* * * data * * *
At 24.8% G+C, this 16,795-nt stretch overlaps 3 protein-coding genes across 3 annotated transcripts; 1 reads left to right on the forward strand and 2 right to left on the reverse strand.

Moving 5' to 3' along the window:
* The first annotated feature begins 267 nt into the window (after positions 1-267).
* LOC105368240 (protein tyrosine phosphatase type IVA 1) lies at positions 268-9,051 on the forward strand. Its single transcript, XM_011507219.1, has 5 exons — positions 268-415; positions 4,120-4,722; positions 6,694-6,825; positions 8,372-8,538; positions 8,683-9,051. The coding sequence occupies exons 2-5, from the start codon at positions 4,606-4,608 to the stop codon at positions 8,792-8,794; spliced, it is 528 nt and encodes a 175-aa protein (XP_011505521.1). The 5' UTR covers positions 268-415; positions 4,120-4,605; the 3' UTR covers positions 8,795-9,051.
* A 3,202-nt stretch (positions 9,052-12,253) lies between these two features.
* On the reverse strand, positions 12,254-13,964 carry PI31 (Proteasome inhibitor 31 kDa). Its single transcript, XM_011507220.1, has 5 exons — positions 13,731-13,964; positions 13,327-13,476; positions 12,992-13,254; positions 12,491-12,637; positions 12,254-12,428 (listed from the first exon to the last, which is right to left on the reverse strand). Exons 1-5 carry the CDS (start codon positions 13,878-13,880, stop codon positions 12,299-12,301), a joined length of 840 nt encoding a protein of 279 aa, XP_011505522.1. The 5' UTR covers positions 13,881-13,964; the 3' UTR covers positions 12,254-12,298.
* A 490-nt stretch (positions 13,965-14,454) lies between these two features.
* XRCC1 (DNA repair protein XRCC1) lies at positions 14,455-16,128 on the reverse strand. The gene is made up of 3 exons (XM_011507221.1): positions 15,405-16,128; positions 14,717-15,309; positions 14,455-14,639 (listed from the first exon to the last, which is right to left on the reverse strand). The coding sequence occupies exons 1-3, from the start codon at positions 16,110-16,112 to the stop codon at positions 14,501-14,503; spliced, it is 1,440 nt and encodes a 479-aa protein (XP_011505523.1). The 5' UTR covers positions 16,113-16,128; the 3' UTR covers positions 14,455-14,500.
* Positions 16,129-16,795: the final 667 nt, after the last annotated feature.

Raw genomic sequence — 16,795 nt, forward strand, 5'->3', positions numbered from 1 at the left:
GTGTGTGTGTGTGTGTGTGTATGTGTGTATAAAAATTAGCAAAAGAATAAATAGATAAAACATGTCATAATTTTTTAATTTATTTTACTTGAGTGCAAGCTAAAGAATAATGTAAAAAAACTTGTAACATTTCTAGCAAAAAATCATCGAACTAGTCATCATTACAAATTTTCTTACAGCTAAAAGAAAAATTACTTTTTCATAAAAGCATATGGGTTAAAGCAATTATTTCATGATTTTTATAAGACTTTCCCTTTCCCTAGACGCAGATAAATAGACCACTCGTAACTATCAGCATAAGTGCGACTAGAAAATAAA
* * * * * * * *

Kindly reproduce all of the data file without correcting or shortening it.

At 24.8% G+C, this 16,795-nt stretch overlaps 3 protein-coding genes across 3 annotated transcripts; 1 reads left to right on the forward strand and 2 right to left on the reverse strand.

Moving 5' to 3' along the window:
* The first annotated feature begins 267 nt into the window (after positions 1-267).
* LOC105368240 (protein tyrosine phosphatase type IVA 1) lies at positions 268-9,051 on the forward strand. Its single transcript, XM_011507219.1, has 5 exons — positions 268-415; positions 4,120-4,722; positions 6,694-6,825; positions 8,372-8,538; positions 8,683-9,051. The coding sequence occupies exons 2-5, from the start codon at positions 4,606-4,608 to the stop codon at positions 8,792-8,794; spliced, it is 528 nt and encodes a 175-aa protein (XP_011505521.1). The 5' UTR covers positions 268-415; positions 4,120-4,605; the 3' UTR covers positions 8,795-9,051.
* A 3,202-nt stretch (positions 9,052-12,253) lies between these two features.
* On the reverse strand, positions 12,254-13,964 carry PI31 (Proteasome inhibitor 31 kDa). Its single transcript, XM_011507220.1, has 5 exons — positions 13,731-13,964; positions 13,327-13,476; positions 12,992-13,254; positions 12,491-12,637; positions 12,254-12,428 (listed from the first exon to the last, which is right to left on the reverse strand). Exons 1-5 carry the CDS (start codon positions 13,878-13,880, stop codon positions 12,299-12,301), a joined length of 840 nt encoding a protein of 279 aa, XP_011505522.1. The 5' UTR covers positions 13,881-13,964; the 3' UTR covers positions 12,254-12,298.
* A 490-nt stretch (positions 13,965-14,454) lies between these two features.
* XRCC1 (DNA repair protein XRCC1) lies at positions 14,455-16,128 on the reverse strand. The gene is made up of 3 exons (XM_011507221.1): positions 15,405-16,128; positions 14,717-15,309; positions 14,455-14,639 (listed from the first exon to the last, which is right to left on the reverse strand). The coding sequence occupies exons 1-3, from the start codon at positions 16,110-16,112 to the stop codon at positions 14,501-14,503; spliced, it is 1,440 nt and encodes a 479-aa protein (XP_011505523.1). The 5' UTR covers positions 16,113-16,128; the 3' UTR covers positions 14,455-14,500.
* Positions 16,129-16,795: the final 667 nt, after the last annotated feature.

Raw genomic sequence — 16,795 nt, forward strand, 5'->3', positions numbered from 1 at the left:
GTGTGTGTGTGTGTGTGTGTATGTGTGTATAAAAATTAGCAAAAGAATAAATAGATAAAACATGTCATAATTTTTTAATTTATTTTACTTGAGTGCAAGCTAAAGAATAATGTAAAAAAACTTGTAACATTTCTAGCAAAAAATCATCGAACTAGTCATCATTACAAATTTTCTTACAGCTAAAAGAAAAATTACTTTTTCATAAAAGCATATGGGTTAAAGCAATTATTTCATGATTTTTATAAGACTTTCCCTTTCCCTAGACGCAGATAAATAGACCACTCGTAACTATCAGCATAAGTGCGACTAGAAAATAAA